DOC gets ultimatum on deal for health care
Judge: Comply, get new agreement or go to trial
Five years after the Arizona Department of Corrections reached a settlement involving the health care of people in state prisons, a federal judge has ordered the agency to decide what it will do next about its non-compliance with the order.
U.S. District Judge Roslyn Silver gave the Corrections Department three options in her order: comply with the settlement, create a new settlement, or ask for a trial to be held on DOC’s inability or refusal to comply with the settlement.
The order, issued Friday, comes after court-appointed medical expert Dr. Marc Stern submitted a report earlier this month on the department’s pro
gress on the settlement’s requirements for patient treatment.
Arizona owes millions in fines for its failure to comply with terms of the settlement since the class-action lawsuit against the department, Parsons v. Ryan, was settled in 2014.
“Defendants have spent millions of dollars on the present litigation and defendants appear determined to spend millions more in the future,” Silver stated.
In September, lawyers representing inmates asked the court to appoint a federal receiver who would oversee the state’s delivery of health care.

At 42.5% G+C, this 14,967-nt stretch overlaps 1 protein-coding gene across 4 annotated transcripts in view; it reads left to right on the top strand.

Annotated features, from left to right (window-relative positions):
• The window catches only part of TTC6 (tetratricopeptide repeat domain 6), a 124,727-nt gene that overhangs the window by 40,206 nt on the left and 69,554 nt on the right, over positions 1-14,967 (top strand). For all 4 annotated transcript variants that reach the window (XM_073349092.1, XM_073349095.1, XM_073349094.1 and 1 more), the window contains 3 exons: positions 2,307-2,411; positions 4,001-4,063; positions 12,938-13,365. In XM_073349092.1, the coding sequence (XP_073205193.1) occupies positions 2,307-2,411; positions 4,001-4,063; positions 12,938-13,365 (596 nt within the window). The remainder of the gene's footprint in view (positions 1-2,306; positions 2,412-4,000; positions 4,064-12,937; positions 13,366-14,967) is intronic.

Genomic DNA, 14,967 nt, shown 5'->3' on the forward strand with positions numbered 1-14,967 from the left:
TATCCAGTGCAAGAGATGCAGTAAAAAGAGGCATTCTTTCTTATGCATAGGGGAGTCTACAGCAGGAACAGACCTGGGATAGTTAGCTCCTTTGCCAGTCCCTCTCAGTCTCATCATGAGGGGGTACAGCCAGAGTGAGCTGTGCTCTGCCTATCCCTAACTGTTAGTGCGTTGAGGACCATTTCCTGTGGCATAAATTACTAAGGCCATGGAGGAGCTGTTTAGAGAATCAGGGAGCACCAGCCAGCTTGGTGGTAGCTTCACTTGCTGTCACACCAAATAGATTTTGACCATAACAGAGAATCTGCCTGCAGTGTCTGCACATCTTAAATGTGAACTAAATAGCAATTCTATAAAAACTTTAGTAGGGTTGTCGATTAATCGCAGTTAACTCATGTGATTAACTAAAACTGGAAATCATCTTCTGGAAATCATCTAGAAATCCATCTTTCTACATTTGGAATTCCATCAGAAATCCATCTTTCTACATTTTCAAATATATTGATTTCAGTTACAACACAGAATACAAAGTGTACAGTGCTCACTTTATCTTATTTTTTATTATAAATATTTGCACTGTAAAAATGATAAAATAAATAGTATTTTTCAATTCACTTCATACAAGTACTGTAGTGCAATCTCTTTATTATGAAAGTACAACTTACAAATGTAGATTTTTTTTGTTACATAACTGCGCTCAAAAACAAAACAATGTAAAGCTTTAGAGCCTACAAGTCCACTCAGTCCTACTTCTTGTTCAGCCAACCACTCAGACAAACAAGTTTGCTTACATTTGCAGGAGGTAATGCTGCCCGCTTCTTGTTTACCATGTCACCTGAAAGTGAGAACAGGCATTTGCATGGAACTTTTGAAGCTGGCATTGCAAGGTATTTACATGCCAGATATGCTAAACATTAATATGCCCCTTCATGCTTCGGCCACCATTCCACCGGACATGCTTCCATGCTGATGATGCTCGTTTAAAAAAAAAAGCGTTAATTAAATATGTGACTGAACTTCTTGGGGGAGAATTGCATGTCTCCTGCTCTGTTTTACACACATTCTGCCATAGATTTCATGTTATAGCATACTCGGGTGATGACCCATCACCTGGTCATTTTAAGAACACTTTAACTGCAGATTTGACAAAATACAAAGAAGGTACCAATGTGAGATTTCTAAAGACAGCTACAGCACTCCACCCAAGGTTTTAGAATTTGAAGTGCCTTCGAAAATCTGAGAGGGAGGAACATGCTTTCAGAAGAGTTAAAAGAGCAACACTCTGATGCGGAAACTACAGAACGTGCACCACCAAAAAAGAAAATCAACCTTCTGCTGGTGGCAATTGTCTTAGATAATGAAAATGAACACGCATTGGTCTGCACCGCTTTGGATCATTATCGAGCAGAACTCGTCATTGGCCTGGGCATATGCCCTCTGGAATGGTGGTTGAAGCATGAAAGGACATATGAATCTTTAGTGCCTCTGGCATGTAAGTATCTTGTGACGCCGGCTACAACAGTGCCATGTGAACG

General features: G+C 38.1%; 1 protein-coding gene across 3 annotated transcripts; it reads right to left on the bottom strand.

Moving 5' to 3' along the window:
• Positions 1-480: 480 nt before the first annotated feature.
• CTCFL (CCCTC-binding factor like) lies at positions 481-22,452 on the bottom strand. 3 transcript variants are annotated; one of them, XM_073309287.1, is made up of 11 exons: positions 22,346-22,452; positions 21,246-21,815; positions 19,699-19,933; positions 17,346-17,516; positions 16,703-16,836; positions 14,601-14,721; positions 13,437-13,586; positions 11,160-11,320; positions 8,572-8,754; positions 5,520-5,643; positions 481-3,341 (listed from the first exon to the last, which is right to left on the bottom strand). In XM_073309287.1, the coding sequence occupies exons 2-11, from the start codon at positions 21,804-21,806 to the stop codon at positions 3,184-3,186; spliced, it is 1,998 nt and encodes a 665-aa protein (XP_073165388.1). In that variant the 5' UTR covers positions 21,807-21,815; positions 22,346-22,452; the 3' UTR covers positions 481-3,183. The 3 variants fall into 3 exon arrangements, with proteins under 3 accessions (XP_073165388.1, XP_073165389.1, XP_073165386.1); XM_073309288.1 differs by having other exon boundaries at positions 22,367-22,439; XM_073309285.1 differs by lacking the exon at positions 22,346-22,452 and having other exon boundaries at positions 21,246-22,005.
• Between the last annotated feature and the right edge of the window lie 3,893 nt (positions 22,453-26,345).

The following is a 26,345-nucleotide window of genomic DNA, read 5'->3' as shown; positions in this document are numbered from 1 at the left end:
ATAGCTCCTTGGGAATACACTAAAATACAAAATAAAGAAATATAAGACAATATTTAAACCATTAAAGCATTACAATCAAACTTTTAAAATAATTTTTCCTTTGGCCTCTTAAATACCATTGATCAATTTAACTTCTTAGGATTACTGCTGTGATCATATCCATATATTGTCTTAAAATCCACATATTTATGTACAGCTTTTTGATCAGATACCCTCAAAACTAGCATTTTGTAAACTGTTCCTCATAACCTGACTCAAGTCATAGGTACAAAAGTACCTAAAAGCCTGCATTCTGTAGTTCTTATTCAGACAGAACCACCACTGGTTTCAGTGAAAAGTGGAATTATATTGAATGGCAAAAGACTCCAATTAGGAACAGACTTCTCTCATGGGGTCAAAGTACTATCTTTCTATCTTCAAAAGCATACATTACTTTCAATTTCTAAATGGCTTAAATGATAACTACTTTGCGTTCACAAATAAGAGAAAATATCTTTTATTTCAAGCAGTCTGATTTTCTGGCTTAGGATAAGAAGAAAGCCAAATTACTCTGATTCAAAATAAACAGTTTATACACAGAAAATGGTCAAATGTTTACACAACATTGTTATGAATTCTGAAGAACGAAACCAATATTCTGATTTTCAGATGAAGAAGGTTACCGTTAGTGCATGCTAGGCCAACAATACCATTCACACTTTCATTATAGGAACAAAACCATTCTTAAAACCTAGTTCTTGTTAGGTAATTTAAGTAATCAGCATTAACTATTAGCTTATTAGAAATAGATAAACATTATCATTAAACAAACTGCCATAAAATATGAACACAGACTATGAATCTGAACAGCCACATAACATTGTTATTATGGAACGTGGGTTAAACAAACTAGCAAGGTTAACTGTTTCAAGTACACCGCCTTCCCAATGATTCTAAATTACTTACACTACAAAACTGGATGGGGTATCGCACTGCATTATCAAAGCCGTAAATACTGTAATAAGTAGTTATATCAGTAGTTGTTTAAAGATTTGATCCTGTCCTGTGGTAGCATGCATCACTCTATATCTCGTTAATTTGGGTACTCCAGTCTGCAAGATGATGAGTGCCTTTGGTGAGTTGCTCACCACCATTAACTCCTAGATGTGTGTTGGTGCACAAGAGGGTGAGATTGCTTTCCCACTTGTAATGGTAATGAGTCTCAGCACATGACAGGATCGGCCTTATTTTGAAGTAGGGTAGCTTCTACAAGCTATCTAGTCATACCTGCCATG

Both parties have until Oct. 23 to inform the court on how they would like to proceed.
Patrick Ptak, a spokesman for Gov. Doug Ducey, said Monday the governor’s staff is reviewing the order.
“Our administration is committed to improving inmate care,” he said.
Prison Law Office attorney Corene Kendrick told The Arizona Republic the plaintiffs are evaluating the pros and cons of each option that Silver presented in the order.
“Judge Silver’s order makes clear that she is not going to put up with the excuses and frivolous legal arguments that ADC and their attorneys have been making for years about their failure to provide constitutionally required health care to prisoners,” Kendrick said.
The plaintiffs hope the department’s new director, David Shinn, will acknowledge there are problems that need to be fixed without delay.
Shinn starts as DOC director next week.
Option 1: Complying with settlement
If the Department of Corrections replies that it would like to comply with the current settlement, the court will look at the medical expert’s report to decide if its recommendations should be adopted. If this option is chosen, the court will be more active in making sure the department complies, the order said.
The department has faced fines for its failure to comply with the terms of the settlement and has said the court did not have the authority to enforce fees.
“It is foolish to believe the parties meant for the Court to have no enforcement mechanisms,” Silver said in the order.
Stern believes even if the department were complying, inmates still would not be receiving the required level of care.
In the order, Silver stated the department could be susceptible to more lawsuits over care.
Option 2: Creating a new settlement
In his report, Stern suggested some performance measures should be eliminated and others revised.
A supplemental settlement agreement could be created, and it could include automatic enforcement mechanisms.
“It is noteworthy that this option offers the immense benefit of possibly resolving the entire controversy, including all matters before this Court and the Ninth Circuit,” Silver stated.